New EPA pollution plan likely to affect power rates in Kentucky, 26 other states

In 27 states, including Kentucky, a federal agency is clamping down on power-plant pollution that the agency says contributes to unhealthy air downwind.

The move will contribute to higher electricity costs in Kentucky and elsewhere. But the reduction in pollution will save tens of thousands of lives and cut down on heart attacks and asthma problems, achieving billions in health benefits, the U.S. Environmental Protection Agency estimates.

EPA administrator Lisa Jackson announced the plan Thursday. It is designed to reduce pollution from power plants that drifts to other states, causing smog and soot in those downwind sites. The emissions combine with air contaminants in receiving states, making it impossible for them to meet air quality standards.

Kentucky is one of 27 states, most of them in the eastern half of the country, that will be required to reduce the fine particles of pollution its coal-fired power plants release.

Officials with East Kentucky Power, Kentucky Utilities and American Electric Power, which all operate coal-fired power plants in Kentucky, said the new rule and other EPA mandates will require plant modifications, which will in turn lead to higher rates for customers.

"The bottom line is, it's definitely driving up rates," said Nick Comer, a spokesman for East Kentucky Power, which produces electricity for 16 member cooperatives across the state.

State residents can expect average rate increases of 20 percent during the next five years to meet environmental rules, utility officials told state lawmakers last month.

Supporters, however, said the health benefits of cleaner air will far outweigh costs associated with the rules.

"This long overdue and much-needed action will help communities clean up their air and save lives by curbing millions of tons of air pollution that travel downwind and across state lines each year," Michael Brune, head of the Sierra Club, said of the rule announced Thursday.

The provision will cut emergency-room visits and lost work and school days, supporters said.

The EPA chief said the regulation would make sure no community has to bear the burden of polluters in another state.

"Pollution that crosses state lines places a greater burden on (downwind) states and makes them responsible for cleaning up someone else's mess," Jackson said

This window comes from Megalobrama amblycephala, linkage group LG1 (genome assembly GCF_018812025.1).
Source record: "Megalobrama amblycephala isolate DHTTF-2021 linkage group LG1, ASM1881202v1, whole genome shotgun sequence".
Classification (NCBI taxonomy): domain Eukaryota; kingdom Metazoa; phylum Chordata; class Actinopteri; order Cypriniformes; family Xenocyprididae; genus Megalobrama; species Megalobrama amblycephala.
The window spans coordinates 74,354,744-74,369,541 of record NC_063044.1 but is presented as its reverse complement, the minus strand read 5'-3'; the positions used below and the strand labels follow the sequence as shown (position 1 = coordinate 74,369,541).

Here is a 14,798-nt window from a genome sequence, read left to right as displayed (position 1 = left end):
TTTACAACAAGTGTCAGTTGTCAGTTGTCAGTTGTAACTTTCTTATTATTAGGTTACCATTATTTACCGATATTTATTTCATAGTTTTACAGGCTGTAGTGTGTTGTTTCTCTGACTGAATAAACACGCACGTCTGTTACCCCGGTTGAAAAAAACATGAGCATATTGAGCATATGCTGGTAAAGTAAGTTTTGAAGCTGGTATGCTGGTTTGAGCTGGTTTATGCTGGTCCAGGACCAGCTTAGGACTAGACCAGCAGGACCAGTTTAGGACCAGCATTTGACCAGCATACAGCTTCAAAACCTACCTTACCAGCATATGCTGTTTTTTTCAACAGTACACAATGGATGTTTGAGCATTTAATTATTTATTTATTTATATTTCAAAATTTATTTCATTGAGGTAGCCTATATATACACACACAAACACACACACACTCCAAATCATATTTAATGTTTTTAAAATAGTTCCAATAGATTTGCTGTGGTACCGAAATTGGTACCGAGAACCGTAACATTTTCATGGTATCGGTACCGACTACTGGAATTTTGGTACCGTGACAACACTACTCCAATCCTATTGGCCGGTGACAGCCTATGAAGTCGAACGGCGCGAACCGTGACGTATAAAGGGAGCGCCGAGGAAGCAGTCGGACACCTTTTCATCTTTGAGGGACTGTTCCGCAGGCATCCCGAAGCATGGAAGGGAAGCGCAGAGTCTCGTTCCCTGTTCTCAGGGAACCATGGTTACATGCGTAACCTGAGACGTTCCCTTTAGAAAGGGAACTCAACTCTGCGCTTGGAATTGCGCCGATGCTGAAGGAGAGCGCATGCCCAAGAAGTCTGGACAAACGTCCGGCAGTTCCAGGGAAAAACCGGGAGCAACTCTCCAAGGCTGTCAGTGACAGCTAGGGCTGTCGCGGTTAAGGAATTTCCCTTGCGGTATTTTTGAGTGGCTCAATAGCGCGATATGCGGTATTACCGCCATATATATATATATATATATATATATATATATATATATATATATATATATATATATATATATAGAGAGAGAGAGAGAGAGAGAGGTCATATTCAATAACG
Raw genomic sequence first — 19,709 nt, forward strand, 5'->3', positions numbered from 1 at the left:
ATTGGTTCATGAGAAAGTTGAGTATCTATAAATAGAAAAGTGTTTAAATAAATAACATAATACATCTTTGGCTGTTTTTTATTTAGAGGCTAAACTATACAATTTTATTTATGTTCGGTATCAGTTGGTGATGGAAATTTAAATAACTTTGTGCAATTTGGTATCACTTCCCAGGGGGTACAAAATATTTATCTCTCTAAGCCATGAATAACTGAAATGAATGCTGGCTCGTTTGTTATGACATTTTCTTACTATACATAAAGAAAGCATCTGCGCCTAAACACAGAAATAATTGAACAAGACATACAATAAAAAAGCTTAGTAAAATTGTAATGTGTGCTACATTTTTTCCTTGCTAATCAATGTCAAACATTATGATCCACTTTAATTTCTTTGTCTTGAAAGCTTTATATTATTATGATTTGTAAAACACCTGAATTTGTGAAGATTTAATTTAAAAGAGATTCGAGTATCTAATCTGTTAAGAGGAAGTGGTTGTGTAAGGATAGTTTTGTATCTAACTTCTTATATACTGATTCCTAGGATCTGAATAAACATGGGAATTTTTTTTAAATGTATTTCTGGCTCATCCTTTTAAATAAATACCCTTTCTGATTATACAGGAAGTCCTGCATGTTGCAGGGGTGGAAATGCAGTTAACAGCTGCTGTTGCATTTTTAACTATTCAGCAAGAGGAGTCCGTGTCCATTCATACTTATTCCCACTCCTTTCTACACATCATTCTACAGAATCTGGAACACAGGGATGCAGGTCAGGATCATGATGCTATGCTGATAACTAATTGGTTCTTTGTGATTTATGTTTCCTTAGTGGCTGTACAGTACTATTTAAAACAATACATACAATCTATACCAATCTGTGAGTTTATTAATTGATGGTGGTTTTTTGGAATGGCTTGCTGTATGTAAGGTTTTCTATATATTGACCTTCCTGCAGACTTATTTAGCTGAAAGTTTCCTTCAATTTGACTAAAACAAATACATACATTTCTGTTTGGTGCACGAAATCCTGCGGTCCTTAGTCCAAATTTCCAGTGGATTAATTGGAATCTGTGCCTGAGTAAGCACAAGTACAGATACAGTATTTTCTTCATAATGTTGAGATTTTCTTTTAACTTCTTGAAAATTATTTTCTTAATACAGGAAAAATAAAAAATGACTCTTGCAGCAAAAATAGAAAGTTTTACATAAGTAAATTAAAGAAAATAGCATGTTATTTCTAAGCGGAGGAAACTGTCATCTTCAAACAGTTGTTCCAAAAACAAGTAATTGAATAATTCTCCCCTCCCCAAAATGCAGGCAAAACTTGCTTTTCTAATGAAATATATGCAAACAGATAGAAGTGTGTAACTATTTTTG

In addition, the EPA proposed requiring power plants in Oklahoma, Iowa, Kansas, Michigan, Missouri and Wisconsin to control nitrogen oxide emissions during the summer smog season.

Critics called it another step by the Obama administration to crack down on coal-fired power plants. The regulation is one of several expected from the EPA that would target pollution from the nation's 594 coal-fired power plants, which provide nearly half of the country's electricity — but also a significant share of its pollution.

Coal-fired plants in Kentucky produce more than 90 percent of the state's electricity.

While the EPA says the suite of regulations will not cause the power to go out, almost everyone agrees that it will help close down some of the oldest, and dirtiest, coal-fired facilities. At the remaining plants, operators would have to use existing pollution controls more frequently, use lower-sulfur coal or install additional equipment.

"The EPA is ignoring the cumulative economic damage new regulations will cause," said Steve Miller, president and chief executive of the American Coalition for Clean Coal Electricity, a pro-coal industry association. Along with other pending regulations, Miller said, they "are among the most expensive ever imposed by the agency."

Pat D. Hemlepp, spokesman for AEP, said the company has concerns about the "unrealistic" timetable for utilities to comply.

Those time lines will force some plants to close, "taking jobs and taxes out of communities much earlier than expected and leading to immediate significant increases in electricity prices in a region of the country struggling to recover from the economic downturn," Hemlepp said.

The industry plans to talk with members of Congress about concerns over the deadlines, he said.

The regulation announced Thursday replaces a 2005 Bush administration proposal that was rejected by a federal court.

The rule will start taking effect next year and will cost power plant operators $800 million annually in 2014, according to EPA estimates. That's in addition to the $1.6 billion spent per year to comply with the Bush rule that was in effect until the government drafted a new one.

During the first two years, the EPA estimates, the regulation and some other steps will slash sulfur dioxide emissions by 73 percent from 2005 levels, and nitrogen oxides will be cut by more than half.

Sulfur dioxide and nitrogen oxide pollution from power plant smokestacks can be carried long distances by wind and weather. As they drift, the pollutants react with other substances in the atmosphere to form smog and soot, which have been linked to various illnesses, including asthma.

"This rule makes power plants behave like good neighbors by cutting their pollution that spreads across the border," said Albert A. Rizzo, a pulmonary and critical care physician with the American Lung Association.

The EPA estimated the rule would produce up to $280 billion a year in health benefits — such as fewer heart attacks — a total far greater than the cost utilities face to comply with the changes.

The migrating pollution also produces haze in parks, and damages forests and lakes with acid rain.

The 27 states subject to the rule include all those on Kentucky's border.